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Strength of Faith.

Say to those whose hearts are frightened: Be strong, fear not! Here is your God, He comes with vindication; with divine recompense He comes to save you.

Over the months of Ordinary Time, a time dedicated to growth, we focus on how we live out the Christian faith, how we walk in Strength of Faith. Remember to focus on our Strength of Faith.

For weeks we have focused on Strength of Faith, and perhaps it is time to focus on its opposite, strength of despair. 

It often astounds me to see people struggling so much, to see the level of despair they are wrapped up in. I see young families struggling with schedules and financial resources. I see middle aged people trying to make sense of relationships that seem to be breaking down. I see older folks facing decline in health and vitality. At the same time, I know people who face the exact same challenges, yet persevere and come to victory.

Listen to a few words from Adam Zamoyski’s 1812: Napoleon’s Fatal March on Moscow

Although Moscow boasted a French Catholic church whose priest had remained at his post, churchgoing did not figure among the activities of the soldiers. A handful of officers, came to mass or confession, and the pastor was only asked to give Christian burial on two occasions. He went around the hospitals to talk to the wounded, but found them interested only in their physical wants, not their spiritual needs. He said: ‘They do not seem to believe in an afterlife. I baptized several infants born to soldiers, which is the only thing they still care about, and I was treated with respect.’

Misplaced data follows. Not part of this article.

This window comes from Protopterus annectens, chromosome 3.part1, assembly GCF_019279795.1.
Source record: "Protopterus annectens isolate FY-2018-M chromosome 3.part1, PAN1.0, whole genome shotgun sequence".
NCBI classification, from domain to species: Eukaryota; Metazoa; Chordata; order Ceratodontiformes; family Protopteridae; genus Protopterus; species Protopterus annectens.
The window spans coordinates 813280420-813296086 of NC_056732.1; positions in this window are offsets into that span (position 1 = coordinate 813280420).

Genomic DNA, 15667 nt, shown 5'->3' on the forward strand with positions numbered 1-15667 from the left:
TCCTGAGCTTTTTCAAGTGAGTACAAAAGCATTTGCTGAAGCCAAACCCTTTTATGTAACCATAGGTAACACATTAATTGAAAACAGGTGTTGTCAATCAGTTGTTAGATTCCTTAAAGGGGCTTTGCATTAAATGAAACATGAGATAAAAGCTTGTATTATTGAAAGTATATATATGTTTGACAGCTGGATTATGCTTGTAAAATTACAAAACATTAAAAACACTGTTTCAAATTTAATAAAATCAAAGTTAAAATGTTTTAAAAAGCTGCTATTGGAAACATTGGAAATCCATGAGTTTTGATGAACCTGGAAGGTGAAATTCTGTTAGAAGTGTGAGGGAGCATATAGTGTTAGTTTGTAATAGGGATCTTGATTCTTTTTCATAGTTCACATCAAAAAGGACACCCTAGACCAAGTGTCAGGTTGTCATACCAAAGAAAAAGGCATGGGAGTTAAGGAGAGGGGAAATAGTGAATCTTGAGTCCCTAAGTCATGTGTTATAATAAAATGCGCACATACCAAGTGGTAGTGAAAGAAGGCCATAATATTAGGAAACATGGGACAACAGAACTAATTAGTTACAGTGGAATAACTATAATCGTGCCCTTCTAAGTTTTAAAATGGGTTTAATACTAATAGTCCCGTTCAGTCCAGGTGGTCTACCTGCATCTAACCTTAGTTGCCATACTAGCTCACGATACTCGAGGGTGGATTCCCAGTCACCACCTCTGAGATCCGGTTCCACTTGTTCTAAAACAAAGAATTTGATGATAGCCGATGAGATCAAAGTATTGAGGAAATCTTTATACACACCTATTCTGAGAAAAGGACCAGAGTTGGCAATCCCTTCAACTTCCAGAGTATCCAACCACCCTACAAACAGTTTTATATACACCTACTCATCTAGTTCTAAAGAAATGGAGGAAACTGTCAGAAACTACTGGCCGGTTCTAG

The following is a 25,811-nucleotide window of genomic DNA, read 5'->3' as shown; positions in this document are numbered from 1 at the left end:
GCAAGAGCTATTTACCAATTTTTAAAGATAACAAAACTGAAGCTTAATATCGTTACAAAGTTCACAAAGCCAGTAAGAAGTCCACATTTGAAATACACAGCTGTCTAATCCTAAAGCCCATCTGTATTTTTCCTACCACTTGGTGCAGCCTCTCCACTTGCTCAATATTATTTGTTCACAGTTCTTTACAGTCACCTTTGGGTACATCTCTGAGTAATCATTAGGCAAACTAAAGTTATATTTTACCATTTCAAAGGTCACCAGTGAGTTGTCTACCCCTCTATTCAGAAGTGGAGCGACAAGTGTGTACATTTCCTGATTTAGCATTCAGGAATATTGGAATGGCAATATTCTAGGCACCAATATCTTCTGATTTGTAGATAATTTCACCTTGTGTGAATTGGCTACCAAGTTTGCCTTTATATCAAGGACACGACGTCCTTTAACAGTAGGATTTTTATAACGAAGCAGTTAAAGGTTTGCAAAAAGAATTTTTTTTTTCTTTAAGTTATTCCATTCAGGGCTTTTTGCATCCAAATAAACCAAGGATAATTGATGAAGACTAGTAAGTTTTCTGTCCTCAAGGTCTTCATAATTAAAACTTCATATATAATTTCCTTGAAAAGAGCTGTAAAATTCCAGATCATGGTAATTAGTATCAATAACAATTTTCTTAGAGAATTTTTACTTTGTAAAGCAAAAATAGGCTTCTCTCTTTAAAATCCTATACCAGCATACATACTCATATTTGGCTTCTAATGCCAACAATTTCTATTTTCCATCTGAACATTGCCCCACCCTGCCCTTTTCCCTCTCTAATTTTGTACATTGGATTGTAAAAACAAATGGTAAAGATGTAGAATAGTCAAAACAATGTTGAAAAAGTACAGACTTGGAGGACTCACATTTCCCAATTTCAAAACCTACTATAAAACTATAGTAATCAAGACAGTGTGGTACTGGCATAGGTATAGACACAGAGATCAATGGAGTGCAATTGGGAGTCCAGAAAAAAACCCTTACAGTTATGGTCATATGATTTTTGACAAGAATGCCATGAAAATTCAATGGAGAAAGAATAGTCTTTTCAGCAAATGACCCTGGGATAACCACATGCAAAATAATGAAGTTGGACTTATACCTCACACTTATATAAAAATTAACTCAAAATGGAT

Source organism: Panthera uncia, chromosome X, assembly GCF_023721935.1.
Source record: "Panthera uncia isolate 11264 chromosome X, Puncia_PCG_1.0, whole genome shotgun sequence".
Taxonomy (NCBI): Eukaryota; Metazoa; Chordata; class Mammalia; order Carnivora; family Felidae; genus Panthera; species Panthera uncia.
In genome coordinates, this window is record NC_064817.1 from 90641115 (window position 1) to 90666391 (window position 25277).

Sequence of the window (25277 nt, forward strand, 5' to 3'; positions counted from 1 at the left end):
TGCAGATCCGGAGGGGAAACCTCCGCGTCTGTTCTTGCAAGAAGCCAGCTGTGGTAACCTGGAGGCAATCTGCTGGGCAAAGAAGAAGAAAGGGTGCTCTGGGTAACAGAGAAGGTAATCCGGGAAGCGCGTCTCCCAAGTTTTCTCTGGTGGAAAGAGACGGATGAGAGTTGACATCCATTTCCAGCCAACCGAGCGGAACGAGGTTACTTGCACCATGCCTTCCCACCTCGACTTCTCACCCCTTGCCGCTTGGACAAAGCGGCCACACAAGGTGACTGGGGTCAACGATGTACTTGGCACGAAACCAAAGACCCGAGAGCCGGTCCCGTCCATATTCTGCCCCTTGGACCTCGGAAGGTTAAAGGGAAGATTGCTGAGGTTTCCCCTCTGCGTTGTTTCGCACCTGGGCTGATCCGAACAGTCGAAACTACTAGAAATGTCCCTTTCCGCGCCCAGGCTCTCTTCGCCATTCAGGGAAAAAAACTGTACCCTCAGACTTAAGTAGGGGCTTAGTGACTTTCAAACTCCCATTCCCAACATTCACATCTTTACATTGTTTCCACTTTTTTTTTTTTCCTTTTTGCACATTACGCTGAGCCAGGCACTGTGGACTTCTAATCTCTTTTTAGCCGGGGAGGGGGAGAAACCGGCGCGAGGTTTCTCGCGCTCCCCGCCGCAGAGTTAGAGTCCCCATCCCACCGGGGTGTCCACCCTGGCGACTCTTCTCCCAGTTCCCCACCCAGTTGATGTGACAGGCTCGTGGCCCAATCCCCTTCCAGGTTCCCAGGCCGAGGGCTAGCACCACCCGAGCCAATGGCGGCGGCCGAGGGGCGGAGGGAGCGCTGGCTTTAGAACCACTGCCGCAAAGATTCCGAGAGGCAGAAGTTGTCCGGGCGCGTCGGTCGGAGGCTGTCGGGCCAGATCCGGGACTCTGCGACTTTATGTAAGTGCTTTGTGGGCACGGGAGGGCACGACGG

The difference between people who face the same challenges, and yet have different outcomes is the presence of both faith and the fellowship of Church in their lives. Zamoyski points to soldiers amid despair and on the losing side who were so self-iinvolved they refused to see God in their midst. Their strength of despair overtook faith and led them to give up, to seek no help. They were left with only despair.

You see, we have the actual answer. We have a God of love and complete forgiveness. We have a God ordained way-of-life. We have the Bread of Eternal Life and the Cup of Salvation. We have the “all” so many seek because Jesus said, ‘do this, live this way, receive My promises,’ and so we do.

I can attest this from my own life. Any time where I absented God my life became the definition of absence. It was a turning inward to despair. Yet when I turned to God and committed to live the life of the Church, I was made whole. The challenges did not end, only they were transformed by God.

I imagine the deaf man lived in despair, but then he was brought to Jesus who said: “Ephphatha!”, “Be opened!” Once he was opened his despair was transformed and so are we.